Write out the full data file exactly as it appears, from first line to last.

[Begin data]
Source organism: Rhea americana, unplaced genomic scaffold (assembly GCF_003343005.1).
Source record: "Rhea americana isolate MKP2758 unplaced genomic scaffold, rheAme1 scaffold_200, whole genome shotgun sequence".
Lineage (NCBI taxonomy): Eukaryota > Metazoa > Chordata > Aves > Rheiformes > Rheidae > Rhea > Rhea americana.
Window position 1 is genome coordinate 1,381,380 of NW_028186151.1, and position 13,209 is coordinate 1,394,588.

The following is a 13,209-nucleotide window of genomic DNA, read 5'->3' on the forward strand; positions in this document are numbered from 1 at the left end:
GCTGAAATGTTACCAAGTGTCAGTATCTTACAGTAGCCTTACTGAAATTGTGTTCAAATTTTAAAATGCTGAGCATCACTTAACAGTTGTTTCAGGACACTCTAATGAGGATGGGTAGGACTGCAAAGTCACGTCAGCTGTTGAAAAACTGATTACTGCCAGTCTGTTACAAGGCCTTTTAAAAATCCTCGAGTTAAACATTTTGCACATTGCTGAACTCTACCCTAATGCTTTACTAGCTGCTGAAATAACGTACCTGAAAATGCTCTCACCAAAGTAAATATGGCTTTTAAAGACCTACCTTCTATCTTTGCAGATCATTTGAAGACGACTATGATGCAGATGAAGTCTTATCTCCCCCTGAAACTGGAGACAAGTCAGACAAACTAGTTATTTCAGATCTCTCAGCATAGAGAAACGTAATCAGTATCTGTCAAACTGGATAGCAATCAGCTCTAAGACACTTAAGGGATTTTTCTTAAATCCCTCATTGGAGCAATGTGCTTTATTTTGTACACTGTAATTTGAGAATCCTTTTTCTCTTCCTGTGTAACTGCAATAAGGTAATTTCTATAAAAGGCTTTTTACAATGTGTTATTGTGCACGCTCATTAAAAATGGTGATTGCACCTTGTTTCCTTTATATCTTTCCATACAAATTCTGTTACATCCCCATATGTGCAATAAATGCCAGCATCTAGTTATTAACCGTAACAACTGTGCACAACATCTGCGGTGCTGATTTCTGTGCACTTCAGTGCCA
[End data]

Source organism: Rhea americana, unplaced genomic scaffold (assembly GCF_003343005.1).
Source record: "Rhea americana isolate MKP2758 unplaced genomic scaffold, rheAme1 scaffold_200, whole genome shotgun sequence".
Lineage (NCBI taxonomy): Eukaryota > Metazoa > Chordata > Aves > Rheiformes > Rheidae > Rhea > Rhea americana.
Window position 1 is genome coordinate 1,381,380 of NW_028186151.1, and position 13,209 is coordinate 1,394,588.

The following is a 13,209-nucleotide window of genomic DNA, read 5'->3' on the forward strand; positions in this document are numbered from 1 at the left end:
GCTGAAATGTTACCAAGTGTCAGTATCTTACAGTAGCCTTACTGAAATTGTGTTCAAATTTTAAAATGCTGAGCATCACTTAACAGTTGTTTCAGGACACTCTAATGAGGATGGGTAGGACTGCAAAGTCACGTCAGCTGTTGAAAAACTGATTACTGCCAGTCTGTTACAAGGCCTTTTAAAAATCCTCGAGTTAAACATTTTGCACATTGCTGAACTCTACCCTAATGCTTTACTAGCTGCTGAAATAACGTACCTGAAAATGCTCTCACCAAAGTAAATATGGCTTTTAAAGACCTACCTTCTATCTTTGCAGATCATTTGAAGACGACTATGATGCAGATGAAGTCTTATCTCCCCCTGAAACTGGAGACAAGTCAGACAAACTAGTTATTTCAGATCTCTCAGCATAGAGAAACGTAATCAGTATCTGTCAAACTGGATAGCAATCAGCTCTAAGACACTTAAGGGATTTTTCTTAAATCCCTCATTGGAGCAATGTGCTTTATTTTGTACACTGTAATTTGAGAATCCTTTTTCTCTTCCTGTGTAACTGCAATAAGGTAATTTCTATAAAAGGCTTTTTACAATGTGTTATTGTGCACGCTCATTAAAAATGGTGATTGCACCTTGTTTCCTTTATATCTTTCCATACAAATTCTGTTACATCCCCATATGTGCAATAAATGCCAGCATCTAGTTATTAACCGTAACAACTGTGCACAACATCTGCGGTGCTGATTTCTGTGCACTTCAGTGCCA